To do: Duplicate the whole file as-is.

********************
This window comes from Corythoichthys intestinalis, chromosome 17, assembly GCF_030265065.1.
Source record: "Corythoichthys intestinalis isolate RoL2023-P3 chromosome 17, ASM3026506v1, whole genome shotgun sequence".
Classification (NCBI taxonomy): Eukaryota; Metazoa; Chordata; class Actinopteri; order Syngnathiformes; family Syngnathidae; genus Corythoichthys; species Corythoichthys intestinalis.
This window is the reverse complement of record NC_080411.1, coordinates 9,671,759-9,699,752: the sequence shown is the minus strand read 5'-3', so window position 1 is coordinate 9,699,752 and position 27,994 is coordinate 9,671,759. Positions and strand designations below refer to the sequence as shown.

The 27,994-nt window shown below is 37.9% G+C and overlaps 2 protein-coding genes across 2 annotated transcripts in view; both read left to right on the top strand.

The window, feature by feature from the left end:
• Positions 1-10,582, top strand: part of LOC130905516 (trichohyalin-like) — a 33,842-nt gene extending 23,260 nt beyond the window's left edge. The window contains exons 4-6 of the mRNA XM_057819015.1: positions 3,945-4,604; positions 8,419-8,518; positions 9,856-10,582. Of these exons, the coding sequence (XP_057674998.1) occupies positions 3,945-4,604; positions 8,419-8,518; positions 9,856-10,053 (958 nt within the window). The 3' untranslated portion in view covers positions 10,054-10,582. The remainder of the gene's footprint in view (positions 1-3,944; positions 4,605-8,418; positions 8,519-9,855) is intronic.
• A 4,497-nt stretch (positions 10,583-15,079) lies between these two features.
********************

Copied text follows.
This window comes from Corythoichthys intestinalis, chromosome 17, assembly GCF_030265065.1.
Source record: "Corythoichthys intestinalis isolate RoL2023-P3 chromosome 17, ASM3026506v1, whole genome shotgun sequence".
Classification (NCBI taxonomy): Eukaryota; Metazoa; Chordata; class Actinopteri; order Syngnathiformes; family Syngnathidae; genus Corythoichthys; species Corythoichthys intestinalis.
This window is the reverse complement of record NC_080411.1, coordinates 9,671,759-9,699,752: the sequence shown is the minus strand read 5'-3', so window position 1 is coordinate 9,699,752 and position 27,994 is coordinate 9,671,759. Positions and strand designations below refer to the sequence as shown.

The 27,994-nt window shown below is 37.9% G+C and overlaps 2 protein-coding genes across 2 annotated transcripts in view; both read left to right on the top strand.

The window, feature by feature from the left end:
• Positions 1-10,582, top strand: part of LOC130905516 (trichohyalin-like) — a 33,842-nt gene extending 23,260 nt beyond the window's left edge. The window contains exons 4-6 of the mRNA XM_057819015.1: positions 3,945-4,604; positions 8,419-8,518; positions 9,856-10,582. Of these exons, the coding sequence (XP_057674998.1) occupies positions 3,945-4,604; positions 8,419-8,518; positions 9,856-10,053 (958 nt within the window). The 3' untranslated portion in view covers positions 10,054-10,582. The remainder of the gene's footprint in view (positions 1-3,944; positions 4,605-8,418; positions 8,519-9,855) is intronic.
• A 4,497-nt stretch (positions 10,583-15,079) lies between these two features.